1. Alcohol is on every corner I good old USA. It’s imbeded in our culture. It sponsors sporting events though out our country. I causes domestic violence. But that’s ok right. Hell no. Alcohol built Las Vegas right Mafia money make alcohol illegal. It promotes nothing. Fights in bars always and Sessions is a asshole

    • They need to get over their self and legalize marijuana people is going to get it no matter what if you want tax money offered you better be legalized in it

  2. HOW CAN YOU MAKE ALCOHOL ILLEGAL? DONT YOU REMEMBER THE CARNAGE? The only reason we have cartels, the only reason we wont get out of Afghanistan is because of narcotics. The main reason lawmakers keep it illegal is because it means million of dollars in their hidden accounts. Marijuana is a plant that can grow anywhere for free, and people go on with their lives. OR marijuana is a dangerous substance that must be kept under control and cause multiple deaths, ruined lives and billions in profit. KILLING FOR PROFIT.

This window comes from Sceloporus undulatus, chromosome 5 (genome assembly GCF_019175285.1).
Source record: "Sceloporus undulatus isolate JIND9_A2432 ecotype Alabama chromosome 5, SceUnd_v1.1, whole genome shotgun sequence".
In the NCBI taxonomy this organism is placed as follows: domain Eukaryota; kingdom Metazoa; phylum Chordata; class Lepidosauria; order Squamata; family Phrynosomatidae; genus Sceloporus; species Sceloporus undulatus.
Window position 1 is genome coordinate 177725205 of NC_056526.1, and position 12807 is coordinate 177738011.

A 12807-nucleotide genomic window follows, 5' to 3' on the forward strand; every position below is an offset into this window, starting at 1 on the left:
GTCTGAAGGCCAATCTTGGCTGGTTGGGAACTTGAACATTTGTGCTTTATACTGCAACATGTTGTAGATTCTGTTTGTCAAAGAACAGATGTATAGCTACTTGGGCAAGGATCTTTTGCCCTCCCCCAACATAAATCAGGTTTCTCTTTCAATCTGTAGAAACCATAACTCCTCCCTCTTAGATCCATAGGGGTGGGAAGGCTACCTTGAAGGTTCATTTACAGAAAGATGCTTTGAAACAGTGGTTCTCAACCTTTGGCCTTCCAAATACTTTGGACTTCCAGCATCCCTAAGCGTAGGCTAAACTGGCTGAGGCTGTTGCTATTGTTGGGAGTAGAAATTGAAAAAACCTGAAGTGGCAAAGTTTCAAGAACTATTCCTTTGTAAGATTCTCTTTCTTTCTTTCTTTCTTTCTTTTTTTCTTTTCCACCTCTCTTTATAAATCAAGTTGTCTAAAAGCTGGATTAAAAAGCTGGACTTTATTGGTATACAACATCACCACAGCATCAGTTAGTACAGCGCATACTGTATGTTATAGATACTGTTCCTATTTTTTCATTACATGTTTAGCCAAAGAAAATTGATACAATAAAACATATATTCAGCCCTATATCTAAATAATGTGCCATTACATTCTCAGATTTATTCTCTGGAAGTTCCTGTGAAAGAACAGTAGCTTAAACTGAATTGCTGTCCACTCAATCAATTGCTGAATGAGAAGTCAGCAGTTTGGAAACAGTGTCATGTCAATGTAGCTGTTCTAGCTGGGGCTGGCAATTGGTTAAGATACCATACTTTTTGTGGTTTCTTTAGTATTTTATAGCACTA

3. Alcohol. tobacco & some prescription drugs are more dangerous than marijuana will ever be. I’ve used marijuana for over 50 yrs and it is the least of the above mentioned with problematic side effects. Such a waste of tax payers money battling to keep a drug illegal when there are so many positives to be had with legalization and decriminalization. People, congress please quit playing games with peoples lives..

  4. No one should promote the canard that marijuana is socially undesirable, or dangerous–inherently toxic–like pharmaceutical drugs. Or even that it is a ‘drug’, except in Merriam-Webster’s third and broadest definition, as something which affects the mind. By that definition, religion and television (‘the plug-in drug’) should also be included. In truth marijuana is a medicinal herb, cultivated, bred, and evolved in service to human beings over thousands of years.